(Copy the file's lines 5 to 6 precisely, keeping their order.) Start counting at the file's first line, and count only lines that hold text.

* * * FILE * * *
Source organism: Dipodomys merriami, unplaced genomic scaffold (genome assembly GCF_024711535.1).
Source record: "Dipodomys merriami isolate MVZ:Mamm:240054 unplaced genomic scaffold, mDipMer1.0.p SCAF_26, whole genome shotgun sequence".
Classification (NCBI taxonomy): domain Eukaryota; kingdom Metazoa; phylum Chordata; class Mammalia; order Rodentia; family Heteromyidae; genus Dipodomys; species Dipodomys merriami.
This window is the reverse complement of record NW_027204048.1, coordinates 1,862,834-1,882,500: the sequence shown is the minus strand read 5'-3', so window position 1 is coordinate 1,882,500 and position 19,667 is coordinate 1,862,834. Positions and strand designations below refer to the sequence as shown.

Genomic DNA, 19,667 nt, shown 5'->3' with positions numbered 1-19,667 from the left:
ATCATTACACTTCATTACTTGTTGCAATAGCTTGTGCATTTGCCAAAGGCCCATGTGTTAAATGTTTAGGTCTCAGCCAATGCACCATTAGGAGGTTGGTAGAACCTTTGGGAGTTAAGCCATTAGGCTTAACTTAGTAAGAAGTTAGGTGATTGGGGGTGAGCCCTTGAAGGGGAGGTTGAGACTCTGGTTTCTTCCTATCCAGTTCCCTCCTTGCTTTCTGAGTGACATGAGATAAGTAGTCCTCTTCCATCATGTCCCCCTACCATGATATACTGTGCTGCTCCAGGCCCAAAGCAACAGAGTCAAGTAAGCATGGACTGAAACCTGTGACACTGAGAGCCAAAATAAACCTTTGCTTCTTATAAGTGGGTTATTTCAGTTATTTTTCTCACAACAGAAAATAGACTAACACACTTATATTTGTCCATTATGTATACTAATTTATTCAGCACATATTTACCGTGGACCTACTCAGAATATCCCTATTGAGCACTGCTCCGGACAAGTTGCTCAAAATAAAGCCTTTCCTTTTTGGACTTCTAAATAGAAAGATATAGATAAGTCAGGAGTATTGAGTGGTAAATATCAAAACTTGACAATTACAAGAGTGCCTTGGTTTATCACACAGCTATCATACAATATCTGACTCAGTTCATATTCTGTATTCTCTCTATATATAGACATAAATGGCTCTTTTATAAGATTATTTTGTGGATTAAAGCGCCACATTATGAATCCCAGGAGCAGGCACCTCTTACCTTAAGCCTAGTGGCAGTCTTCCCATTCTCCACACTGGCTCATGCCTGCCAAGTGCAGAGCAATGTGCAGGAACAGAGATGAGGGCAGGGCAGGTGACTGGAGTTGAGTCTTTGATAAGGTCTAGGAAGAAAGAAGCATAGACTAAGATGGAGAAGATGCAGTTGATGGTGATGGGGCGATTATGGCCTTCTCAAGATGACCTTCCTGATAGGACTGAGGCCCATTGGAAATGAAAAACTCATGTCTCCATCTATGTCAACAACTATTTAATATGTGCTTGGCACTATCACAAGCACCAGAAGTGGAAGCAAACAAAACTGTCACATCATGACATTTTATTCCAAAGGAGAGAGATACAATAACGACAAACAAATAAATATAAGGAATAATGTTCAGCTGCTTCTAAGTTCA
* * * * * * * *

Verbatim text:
Genomic DNA, 19,667 nt, shown 5'->3' with positions numbered 1-19,667 from the left:
ATCATTACACTTCATTACTTGTTGCAATAGCTTGTGCATTTGCCAAAGGCCCATGTGTTAAATGTTTAGGTCTCAGCCAATGCACCATTAGGAGGTTGGTAGAACCTTTGGGAGTTAAGCCATTAGGCTTAACTTAGTAAGAAGTTAGGTGATTGGGGGTGAGCCCTTGAAGGGGAGGTTGAGACTCTGGTTTCTTCCTATCCAGTTCCCTCCTTGCTTTCTGAGTGACATGAGATAAGTAGTCCTCTTCCATCATGTCCCCCTACCATGATATACTGTGCTGCTCCAGGCCCAAAGCAACAGAGTCAAGTAAGCATGGACTGAAACCTGTGACACTGAGAGCCAAAATAAACCTTTGCTTCTTATAAGTGGGTTATTTCAGTTATTTTTCTCACAACAGAAAATAGACTAACACACTTATATTTGTCCATTATGTATACTAATTTATTCAGCACATATTTACCGTGGACCTACTCAGAATATCCCTATTGAGCACTGCTCCGGACAAGTTGCTCAAAATAAAGCCTTTCCTTTTTGGACTTCTAAATAGAAAGATATAGATAAGTCAGGAGTATTGAGTGGTAAATATCAAAACTTGACAATTACAAGAGTGCCTTGGTTTATCACACAGCTATCATACAATATCTGACTCAGTTCATATTCTGTATTCTCTCTATATATAGACATAAATGGCTCTTTTATAAGATTATTTTGTGGATTAAAGCGCCACATTATGAATCCCAGGAGCAGGCACCTCTTACCTTAAGCCTAGTGGCAGTCTTCCCATTCTCCACACTGGCTCATGCCTGCCAAGTGCAGAGCAATGTGCAGGAACAGAGATGAGGGCAGGGCAGGTGACTGGAGTTGAGTCTTTGATAAGGTCTAGGAAGAAAGAAGCATAGACTAAGATGGAGAAGATGCAGTTGATGGTGATGGGGCGATTATGGCCTTCTCAAGATGACCTTCCTGATAGGACTGAGGCCCATTGGAAATGAAAAACTCATGTCTCCATCTATGTCAACAACTATTTAATATGTGCTTGGCACTATCACAAGCACCAGAAGTGGAAGCAAACAAAACTGTCACATCATGACATTTTATTCCAAAGGAGAGAGATACAATAACGACAAACAAATAAATATAAGGAATAATGTTCAGCTGCTTCTAAGTTCA